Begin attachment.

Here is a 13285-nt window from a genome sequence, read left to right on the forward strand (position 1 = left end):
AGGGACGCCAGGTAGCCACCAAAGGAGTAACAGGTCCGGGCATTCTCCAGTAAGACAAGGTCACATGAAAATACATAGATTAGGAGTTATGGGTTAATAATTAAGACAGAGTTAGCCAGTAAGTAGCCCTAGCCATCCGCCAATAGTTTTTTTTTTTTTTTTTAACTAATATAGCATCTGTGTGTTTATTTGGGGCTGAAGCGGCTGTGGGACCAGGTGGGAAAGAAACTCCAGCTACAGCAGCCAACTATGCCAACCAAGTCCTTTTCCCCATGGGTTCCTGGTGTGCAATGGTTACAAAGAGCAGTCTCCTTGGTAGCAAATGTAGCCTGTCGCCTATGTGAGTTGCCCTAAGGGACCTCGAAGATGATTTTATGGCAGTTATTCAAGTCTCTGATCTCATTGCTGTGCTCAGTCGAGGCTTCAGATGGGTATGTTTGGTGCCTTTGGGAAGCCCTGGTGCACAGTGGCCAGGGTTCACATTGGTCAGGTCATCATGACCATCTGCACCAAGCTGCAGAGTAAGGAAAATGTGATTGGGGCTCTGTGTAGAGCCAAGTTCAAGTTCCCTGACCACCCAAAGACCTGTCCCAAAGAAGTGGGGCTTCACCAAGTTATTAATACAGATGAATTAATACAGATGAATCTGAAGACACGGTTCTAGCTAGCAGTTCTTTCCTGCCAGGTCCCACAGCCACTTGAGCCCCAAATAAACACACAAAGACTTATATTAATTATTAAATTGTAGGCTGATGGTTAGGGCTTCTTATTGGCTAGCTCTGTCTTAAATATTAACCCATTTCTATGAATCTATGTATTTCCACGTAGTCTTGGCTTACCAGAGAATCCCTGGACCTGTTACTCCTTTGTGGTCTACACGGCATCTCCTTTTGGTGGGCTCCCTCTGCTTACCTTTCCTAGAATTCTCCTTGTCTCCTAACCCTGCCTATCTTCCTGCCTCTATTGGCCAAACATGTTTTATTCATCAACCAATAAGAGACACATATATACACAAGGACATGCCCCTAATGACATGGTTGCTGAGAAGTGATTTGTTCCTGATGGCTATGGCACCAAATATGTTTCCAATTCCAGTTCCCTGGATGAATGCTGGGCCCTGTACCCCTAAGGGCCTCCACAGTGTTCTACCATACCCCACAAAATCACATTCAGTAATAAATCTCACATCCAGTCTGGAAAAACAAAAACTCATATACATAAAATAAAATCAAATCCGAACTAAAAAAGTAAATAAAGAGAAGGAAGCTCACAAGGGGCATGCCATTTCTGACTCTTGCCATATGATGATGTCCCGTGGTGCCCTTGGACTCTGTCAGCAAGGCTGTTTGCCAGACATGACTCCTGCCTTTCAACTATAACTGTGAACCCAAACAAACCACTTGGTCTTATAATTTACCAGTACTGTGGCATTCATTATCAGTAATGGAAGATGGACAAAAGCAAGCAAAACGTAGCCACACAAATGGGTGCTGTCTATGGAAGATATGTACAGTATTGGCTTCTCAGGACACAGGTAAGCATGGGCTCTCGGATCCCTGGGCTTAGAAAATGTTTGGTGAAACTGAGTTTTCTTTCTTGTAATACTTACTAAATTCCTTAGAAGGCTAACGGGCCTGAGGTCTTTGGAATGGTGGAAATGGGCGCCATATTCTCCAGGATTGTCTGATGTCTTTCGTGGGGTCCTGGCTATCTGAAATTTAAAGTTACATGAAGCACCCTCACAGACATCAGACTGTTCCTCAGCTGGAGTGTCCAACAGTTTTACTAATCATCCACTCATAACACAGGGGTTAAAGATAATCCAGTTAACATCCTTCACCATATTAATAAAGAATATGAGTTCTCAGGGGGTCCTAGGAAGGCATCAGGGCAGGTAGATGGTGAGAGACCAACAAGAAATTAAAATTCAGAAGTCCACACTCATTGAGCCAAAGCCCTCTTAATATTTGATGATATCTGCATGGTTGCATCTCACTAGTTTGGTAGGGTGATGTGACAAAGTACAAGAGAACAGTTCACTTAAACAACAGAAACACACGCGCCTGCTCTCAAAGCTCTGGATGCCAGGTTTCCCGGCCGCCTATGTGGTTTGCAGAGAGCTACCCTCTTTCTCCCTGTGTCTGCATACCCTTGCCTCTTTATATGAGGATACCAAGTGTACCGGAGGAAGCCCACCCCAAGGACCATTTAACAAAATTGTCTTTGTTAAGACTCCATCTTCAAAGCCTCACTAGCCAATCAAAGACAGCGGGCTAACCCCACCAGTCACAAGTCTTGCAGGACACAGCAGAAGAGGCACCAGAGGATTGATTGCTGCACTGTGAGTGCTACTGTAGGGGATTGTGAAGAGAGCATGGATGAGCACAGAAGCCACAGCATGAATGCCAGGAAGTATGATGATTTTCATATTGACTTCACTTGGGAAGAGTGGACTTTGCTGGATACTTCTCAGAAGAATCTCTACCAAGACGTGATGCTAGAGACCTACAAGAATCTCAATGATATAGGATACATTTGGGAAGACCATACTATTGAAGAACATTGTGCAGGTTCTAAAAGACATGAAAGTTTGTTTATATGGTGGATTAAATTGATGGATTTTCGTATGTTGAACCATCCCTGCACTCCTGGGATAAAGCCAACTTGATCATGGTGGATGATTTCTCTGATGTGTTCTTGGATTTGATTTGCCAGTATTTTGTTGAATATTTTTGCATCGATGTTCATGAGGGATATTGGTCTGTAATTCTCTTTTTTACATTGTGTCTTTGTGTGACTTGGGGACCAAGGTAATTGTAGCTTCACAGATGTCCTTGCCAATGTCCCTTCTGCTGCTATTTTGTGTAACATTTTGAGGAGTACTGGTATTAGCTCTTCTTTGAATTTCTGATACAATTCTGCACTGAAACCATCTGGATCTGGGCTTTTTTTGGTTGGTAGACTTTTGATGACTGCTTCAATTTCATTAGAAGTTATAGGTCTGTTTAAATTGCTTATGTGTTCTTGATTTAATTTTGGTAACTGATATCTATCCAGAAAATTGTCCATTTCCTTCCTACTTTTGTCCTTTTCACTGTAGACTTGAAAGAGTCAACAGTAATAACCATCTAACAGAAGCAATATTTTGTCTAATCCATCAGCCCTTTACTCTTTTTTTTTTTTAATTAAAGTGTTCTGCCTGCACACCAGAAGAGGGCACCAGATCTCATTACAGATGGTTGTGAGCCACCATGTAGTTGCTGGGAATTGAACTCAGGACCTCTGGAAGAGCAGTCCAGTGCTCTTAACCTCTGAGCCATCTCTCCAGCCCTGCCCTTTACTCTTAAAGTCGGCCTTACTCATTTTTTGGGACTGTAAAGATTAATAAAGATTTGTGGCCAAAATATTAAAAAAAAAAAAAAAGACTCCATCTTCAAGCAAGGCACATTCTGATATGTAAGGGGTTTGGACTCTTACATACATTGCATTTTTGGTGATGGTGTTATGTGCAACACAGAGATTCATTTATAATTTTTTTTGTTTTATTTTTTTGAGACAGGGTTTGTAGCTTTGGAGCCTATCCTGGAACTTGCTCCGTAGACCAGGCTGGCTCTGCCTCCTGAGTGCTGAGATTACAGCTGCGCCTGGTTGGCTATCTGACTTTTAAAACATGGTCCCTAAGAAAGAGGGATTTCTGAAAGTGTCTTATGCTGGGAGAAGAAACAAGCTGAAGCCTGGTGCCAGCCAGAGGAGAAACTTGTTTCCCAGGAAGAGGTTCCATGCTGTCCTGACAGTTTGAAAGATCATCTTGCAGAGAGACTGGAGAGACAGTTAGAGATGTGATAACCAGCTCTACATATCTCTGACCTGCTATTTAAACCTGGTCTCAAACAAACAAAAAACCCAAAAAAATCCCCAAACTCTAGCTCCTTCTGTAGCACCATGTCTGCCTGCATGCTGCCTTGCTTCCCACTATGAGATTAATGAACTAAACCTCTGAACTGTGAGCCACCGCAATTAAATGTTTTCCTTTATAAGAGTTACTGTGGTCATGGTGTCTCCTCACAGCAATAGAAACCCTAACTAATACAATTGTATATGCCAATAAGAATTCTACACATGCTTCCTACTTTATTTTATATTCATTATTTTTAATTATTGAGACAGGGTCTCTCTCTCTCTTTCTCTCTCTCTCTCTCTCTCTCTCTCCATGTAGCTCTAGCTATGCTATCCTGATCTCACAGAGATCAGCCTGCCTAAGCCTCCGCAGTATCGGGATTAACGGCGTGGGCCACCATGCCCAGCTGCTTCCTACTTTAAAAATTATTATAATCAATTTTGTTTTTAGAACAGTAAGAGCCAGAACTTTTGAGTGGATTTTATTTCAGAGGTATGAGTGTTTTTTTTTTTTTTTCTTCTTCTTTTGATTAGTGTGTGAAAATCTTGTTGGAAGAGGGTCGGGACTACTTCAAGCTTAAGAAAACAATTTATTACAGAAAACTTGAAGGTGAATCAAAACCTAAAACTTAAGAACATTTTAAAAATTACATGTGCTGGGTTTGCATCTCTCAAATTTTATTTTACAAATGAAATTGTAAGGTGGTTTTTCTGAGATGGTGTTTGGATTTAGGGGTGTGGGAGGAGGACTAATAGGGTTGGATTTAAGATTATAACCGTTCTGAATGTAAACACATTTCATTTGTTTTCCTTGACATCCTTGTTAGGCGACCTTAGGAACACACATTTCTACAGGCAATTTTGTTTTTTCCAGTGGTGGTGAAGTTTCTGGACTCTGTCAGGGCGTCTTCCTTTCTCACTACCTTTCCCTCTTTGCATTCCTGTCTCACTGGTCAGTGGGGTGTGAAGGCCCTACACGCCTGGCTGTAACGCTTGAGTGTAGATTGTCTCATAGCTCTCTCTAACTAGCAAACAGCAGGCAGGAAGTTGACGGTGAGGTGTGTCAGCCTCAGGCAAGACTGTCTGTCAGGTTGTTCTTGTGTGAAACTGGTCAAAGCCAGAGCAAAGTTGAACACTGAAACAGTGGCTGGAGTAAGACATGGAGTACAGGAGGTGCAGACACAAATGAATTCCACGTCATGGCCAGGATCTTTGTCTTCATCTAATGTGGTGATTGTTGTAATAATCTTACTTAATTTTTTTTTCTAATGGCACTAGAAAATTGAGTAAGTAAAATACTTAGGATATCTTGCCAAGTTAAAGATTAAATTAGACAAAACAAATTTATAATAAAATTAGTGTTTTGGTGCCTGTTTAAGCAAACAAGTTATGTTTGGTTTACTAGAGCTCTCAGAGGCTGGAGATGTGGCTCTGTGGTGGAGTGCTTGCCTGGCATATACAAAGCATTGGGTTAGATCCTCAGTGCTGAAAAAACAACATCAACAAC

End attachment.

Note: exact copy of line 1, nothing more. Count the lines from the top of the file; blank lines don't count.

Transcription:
Here is a 13285-nt window from a genome sequence, read left to right on the forward strand (position 1 = left end):